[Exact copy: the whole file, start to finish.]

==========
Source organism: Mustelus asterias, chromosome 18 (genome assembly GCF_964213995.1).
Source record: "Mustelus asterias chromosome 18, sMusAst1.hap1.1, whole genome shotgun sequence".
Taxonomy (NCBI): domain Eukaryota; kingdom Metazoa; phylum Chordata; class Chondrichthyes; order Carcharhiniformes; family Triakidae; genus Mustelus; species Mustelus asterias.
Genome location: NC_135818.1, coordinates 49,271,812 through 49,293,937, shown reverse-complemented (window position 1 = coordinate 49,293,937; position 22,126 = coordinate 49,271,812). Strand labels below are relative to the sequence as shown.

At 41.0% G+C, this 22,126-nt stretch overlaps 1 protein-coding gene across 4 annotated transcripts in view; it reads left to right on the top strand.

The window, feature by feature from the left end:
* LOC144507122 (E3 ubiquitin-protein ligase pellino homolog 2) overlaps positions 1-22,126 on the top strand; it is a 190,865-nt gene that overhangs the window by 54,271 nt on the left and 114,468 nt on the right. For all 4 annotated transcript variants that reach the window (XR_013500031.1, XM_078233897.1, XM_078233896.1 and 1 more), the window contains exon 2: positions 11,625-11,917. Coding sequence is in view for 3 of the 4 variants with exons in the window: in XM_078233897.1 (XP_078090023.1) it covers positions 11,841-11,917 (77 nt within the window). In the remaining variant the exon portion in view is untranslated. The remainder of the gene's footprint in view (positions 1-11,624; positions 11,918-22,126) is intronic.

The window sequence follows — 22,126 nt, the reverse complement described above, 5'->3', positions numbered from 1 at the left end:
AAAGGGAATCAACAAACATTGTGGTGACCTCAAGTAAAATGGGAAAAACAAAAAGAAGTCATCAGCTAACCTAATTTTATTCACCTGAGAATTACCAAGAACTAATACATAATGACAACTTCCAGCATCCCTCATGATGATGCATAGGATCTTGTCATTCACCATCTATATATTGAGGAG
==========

Source organism: Mustelus asterias, chromosome 18 (genome assembly GCF_964213995.1).
Source record: "Mustelus asterias chromosome 18, sMusAst1.hap1.1, whole genome shotgun sequence".
Taxonomy (NCBI): domain Eukaryota; kingdom Metazoa; phylum Chordata; class Chondrichthyes; order Carcharhiniformes; family Triakidae; genus Mustelus; species Mustelus asterias.
Genome location: NC_135818.1, coordinates 49,271,812 through 49,293,937, shown reverse-complemented (window position 1 = coordinate 49,293,937; position 22,126 = coordinate 49,271,812). Strand labels below are relative to the sequence as shown.

At 41.0% G+C, this 22,126-nt stretch overlaps 1 protein-coding gene across 4 annotated transcripts in view; it reads left to right on the top strand.

The window, feature by feature from the left end:
* LOC144507122 (E3 ubiquitin-protein ligase pellino homolog 2) overlaps positions 1-22,126 on the top strand; it is a 190,865-nt gene that overhangs the window by 54,271 nt on the left and 114,468 nt on the right. For all 4 annotated transcript variants that reach the window (XR_013500031.1, XM_078233897.1, XM_078233896.1 and 1 more), the window contains exon 2: positions 11,625-11,917. Coding sequence is in view for 3 of the 4 variants with exons in the window: in XM_078233897.1 (XP_078090023.1) it covers positions 11,841-11,917 (77 nt within the window). In the remaining variant the exon portion in view is untranslated. The remainder of the gene's footprint in view (positions 1-11,624; positions 11,918-22,126) is intronic.

The window sequence follows — 22,126 nt, the reverse complement described above, 5'->3', positions numbered from 1 at the left end:
AAAGGGAATCAACAAACATTGTGGTGACCTCAAGTAAAATGGGAAAAACAAAAAGAAGTCATCAGCTAACCTAATTTTATTCACCTGAGAATTACCAAGAACTAATACATAATGACAACTTCCAGCATCCCTCATGATGATGCATAGGATCTTGTCATTCACCATCTATATATTGAGGAG